Energy & stamina

I have been thinking about energy and stamina, and the difference between the two, and how they relate to creative practice. The word “energy” conjures up, for me, vigor and forcefulness, vitality, strength–a sort of bustling intensity, the kind my son exhibited when he was five years old, for example. I have never considered myself a particularly high-energy person.

Think of the cat. A cat is capable of intense bursts of energy but will also husband that energy until the moment it’s needed. The cat will also sleep most of the day, storing up energy for the necessary predatory expenditures of strength. The feline form of energy use does not suit me very well, though I am partial to naps.

Stamina, however–stamina I have possessed. Stamina is also strength, also energy, but it is of a different nature. Plodding sometimes, headlong other times, but steady in the main. The sort of focus and determination a person needs to get through the long haul strikes me as stamina. Stamina is the energy to endure.

free kewlwallpaperWe have the mayfly and the bee, always buzzing actively, bursting with lively energy. Or the cat, conserving and then pulsing with strength and force. And we have the snail, constant and enduring, slowly edging its way toward its object.

My writing practice requires endurance, because I only occasionally get flashes of inspiration or insight and rarely feel surges of creative energy. Nonetheless, I have been told I am a “prolific” writer (by whose standards, I always wonder; compared to Georges Simenon and Alexandre Dumas, I am a piker). I think the reason is that I keep on. Everyone experiences setbacks, rejection, dry spells, discouragement, dull days. How we choose to deal with those situations becomes part of our practice of the discipline of art, and many approaches “work.” Whenever I read biographies of artists of any kind, or interviews with poets and writers and choreographers and composers, I recognize that (despite post-modernist critique) the life, in terms of personality and approach, does to some degree influence the art.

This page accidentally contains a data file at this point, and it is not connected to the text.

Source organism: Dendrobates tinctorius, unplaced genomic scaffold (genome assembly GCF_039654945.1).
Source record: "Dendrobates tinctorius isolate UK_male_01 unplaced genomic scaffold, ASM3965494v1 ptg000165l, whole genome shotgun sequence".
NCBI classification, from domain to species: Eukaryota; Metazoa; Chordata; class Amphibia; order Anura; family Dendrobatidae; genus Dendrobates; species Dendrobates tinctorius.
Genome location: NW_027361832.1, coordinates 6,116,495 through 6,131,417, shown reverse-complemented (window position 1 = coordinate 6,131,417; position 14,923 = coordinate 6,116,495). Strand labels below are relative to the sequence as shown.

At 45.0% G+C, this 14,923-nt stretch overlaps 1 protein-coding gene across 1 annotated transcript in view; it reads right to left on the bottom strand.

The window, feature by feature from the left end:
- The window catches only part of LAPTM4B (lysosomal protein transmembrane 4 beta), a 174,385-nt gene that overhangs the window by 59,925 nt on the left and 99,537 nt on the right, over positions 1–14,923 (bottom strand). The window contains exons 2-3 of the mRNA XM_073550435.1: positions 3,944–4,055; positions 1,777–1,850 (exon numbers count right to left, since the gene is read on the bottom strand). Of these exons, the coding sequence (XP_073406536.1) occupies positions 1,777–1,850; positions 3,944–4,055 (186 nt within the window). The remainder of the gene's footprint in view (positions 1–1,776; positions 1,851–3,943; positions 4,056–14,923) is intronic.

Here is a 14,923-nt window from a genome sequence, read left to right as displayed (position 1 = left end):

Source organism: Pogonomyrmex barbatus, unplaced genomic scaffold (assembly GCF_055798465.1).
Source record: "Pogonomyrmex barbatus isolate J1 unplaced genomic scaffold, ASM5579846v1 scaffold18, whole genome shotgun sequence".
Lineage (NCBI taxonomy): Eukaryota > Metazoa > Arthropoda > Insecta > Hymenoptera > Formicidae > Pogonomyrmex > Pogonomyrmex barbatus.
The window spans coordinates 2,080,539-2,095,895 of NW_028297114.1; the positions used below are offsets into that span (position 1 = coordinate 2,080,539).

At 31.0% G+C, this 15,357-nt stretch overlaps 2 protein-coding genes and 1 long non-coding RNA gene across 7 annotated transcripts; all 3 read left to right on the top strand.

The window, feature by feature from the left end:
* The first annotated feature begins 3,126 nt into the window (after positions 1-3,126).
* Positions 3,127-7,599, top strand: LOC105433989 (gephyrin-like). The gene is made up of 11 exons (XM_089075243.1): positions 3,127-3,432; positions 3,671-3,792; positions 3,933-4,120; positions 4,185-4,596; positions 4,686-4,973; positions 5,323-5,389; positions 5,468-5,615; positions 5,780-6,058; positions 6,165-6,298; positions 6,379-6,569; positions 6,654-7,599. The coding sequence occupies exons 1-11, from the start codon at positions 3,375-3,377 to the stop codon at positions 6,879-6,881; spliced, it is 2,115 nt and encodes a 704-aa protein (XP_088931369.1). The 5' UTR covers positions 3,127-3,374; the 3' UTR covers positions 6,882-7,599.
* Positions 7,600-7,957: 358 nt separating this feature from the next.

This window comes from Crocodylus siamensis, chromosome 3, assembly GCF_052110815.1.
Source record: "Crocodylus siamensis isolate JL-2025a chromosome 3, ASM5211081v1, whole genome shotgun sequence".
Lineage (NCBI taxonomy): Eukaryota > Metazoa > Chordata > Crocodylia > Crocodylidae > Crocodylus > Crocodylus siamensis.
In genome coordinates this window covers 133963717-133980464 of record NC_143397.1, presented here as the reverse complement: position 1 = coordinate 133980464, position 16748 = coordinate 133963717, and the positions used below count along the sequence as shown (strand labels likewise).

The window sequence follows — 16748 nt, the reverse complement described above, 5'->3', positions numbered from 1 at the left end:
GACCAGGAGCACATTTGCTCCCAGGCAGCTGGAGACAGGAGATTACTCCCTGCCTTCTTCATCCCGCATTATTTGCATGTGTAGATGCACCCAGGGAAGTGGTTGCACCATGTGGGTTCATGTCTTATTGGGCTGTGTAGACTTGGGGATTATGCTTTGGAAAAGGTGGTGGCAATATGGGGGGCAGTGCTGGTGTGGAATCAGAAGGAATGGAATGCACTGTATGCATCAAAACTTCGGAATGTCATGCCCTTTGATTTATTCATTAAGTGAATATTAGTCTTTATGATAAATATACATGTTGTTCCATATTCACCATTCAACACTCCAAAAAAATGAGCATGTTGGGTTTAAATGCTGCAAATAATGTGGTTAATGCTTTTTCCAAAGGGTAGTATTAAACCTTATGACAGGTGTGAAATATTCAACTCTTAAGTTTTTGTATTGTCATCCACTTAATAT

But the results are impossible to stereotype. A talkative, energetic artist may produce quiescent, meditative art. A dour personality can produce hopeful poetry, a still and soft-spoken person may create fierce, kinetic work.

A highly energetic person like Rimbaud can “burn out” on a major art form rapidly (though his busily-spinning, adventurous life kept going). And then there are the energetic sorts who just keep making work with boundless, apparently inexhaustible fire (see Simenon). One method or personality is not better nor more suited to art than another.


This is my minuscule revelation for the day: The one time I visited a shaman, I was told that my totem animal is the snail. The idea gave me a moment’s pause, but then seemed somehow very apt.

Except I was a little queasy about the slime trail.


I decided I can reframe the fact of slime once I recognize its purpose. It is not merely a lubricant, helping the gastropod to glide along, but also a glue that enables the creature to climb difficult surfaces, walls, and even ceilings. The layer of mucous also acts to protect the snail from dehydrating.

There must be a metaphor there somewhere. Poetry as…snail slime?


Time to keep plugging away, I  think.